Tuesday 20th November 2018
LK: We’ve reached the last of 5 gigs in 10 days. I really do not feel like going out tonight, I’ve seen the Damned so many times, exactly how much would I be missing if I kept here on the sofa? KK tells me that Captain Sensible is promising us on Twitter that they’ll be on stage at 8:30. It’s 8.00 now. Cheered by the thought of a nice early finish and getting to bed before 11pm we grab our coats and drive off to the UEA.
KK: The new Damned album Evil Spirits has got some really good tracks on it. Obviously whenever they did anything from it some fat knacker in a UK Subs T-shirt would shout for New Rose or Smash It Up but as I said; some old punks are insufferable idiots. For a start Wait For The Blackout or History of the World are superior songs. Singer Dave Vanian, weirdly ageless, glides and whirls like a phantom and his voice has somehow got richer and more powerful, Dr Jekyll and Mr Hyde is mesmerising. Neat Neat Neat, given a new lease of life thanks to being used for a high-octane car chase in Baby Driver, is exhilarating.
Wednesday 28th November 2018
KK: By this point a crow-bar that was actually on fire wasn’t going to get LK to another gig so I nearly let Theatre of Hate upstairs at The Waterfront slip but speculative texts to Bully and ADD got surprising replies. Despite the three of us having a history of making each other cry laughing, that goes back nearly 40 years, getting us in the same room at the same time proves absurdly difficult given that we live within 15 miles of each other. The audience was sparse but the band were really sharp and powerful and Kirk Brandon’s voice is still strikingly strong. So impressed was I that I bought a CD; Bully said “If we stick around, they’ll sign that for you”, I said “I’d rather you two signed it.” ADD, born awkward, said “I’m not signing anything,” so we left, still ripping the piss out of each other in that way that really good mates do that makes the world seem wonderful.
Sunday 2nd December 2018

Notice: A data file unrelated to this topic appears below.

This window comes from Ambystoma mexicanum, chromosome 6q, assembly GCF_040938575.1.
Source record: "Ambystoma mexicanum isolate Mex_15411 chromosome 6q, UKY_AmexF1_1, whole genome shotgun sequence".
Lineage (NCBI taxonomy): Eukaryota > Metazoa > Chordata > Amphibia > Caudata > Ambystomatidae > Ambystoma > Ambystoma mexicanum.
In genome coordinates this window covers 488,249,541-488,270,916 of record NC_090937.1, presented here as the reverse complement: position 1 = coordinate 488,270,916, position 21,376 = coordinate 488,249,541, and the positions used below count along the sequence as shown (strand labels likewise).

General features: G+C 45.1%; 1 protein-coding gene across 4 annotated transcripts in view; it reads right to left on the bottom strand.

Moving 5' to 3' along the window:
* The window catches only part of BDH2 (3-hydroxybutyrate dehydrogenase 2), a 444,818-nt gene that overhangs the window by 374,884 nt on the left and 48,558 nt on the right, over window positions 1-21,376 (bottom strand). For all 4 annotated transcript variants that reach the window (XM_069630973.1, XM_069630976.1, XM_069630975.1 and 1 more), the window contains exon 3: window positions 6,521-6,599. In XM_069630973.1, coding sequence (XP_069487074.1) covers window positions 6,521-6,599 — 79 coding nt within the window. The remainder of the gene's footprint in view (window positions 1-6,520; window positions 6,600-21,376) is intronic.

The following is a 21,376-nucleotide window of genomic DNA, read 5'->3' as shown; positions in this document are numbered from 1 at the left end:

LK: Sunday gigs and me just don’t get on, yet here we were, in the car again, this time down to London with our friend Ian. The Fireball Tour’s first night at Shepherd’s Bush Empire beckoned: none of us particularly had any interest in any other bands on the line up, we were honed in for The Bronx. KK loves that I love The Bronx so much, and asked me why: I considered that it’s because they are so ferocious but without being the blunt instrument that a lot of thoughtless shouty punk bands were/are. Also, I’m very fond of their alter ego Mariachi el Bronx so they get some slack. Parking up on the east side of London for a handy M11 getaway, we discovered that the “severe delays” on the Central Line were worth the risk and only entailed standing around on a platform for 3 minutes. We checked with door staff when The Bronx were due on stage; 9:45 was the reply which was untypically late and at odds with our understanding that The Bronx weren’t the headliners. No matter, we went to find The White Horse, an old haunt near Shepherd’s Bush Market where we used to meet our QPR friend Joe. Haunting the place is exactly what Joe would be doing now, having died several years ago, but we didn’t find out as we peered through the window at the bare wood tables hosting hunched up old men under light yellowed by decades of smoke: the place and clientele haven’t been disturbed since the early Eighties and apparently, we could put up with shitty pubs when we were young. We were just grateful to get served, as the punk rock community was not welcome in every establishment. Not so much now, and we found somewhere else to sit down and reflect over a sub-five pound pint. We all felt it would be wise to go over to the venue at 8:30; as we walked up the stairs a familiar barrage of sound lurked beyond: Ian’s unforgettable moment of the night was my face when I realised the door staff had misinformed us of The Bronx’s start time. All three of us asked different strangers how much we’d missed of the set; only ten minutes but I was fuming. Until they launched into “Knifeman” – the fiercest of drums, the choppiest of guitars, Matt immersed headlong in the crowd not missing a screaming word – then I couldn’t remember anything else in the world except being here. As soon as their set finished we headed off, got the T-shirt, and drove off into the night traffic. Which all disappeared at midnight and we were drawn back into the reality of the state of the UK in late 2018, into the dark, into the land that time forgot.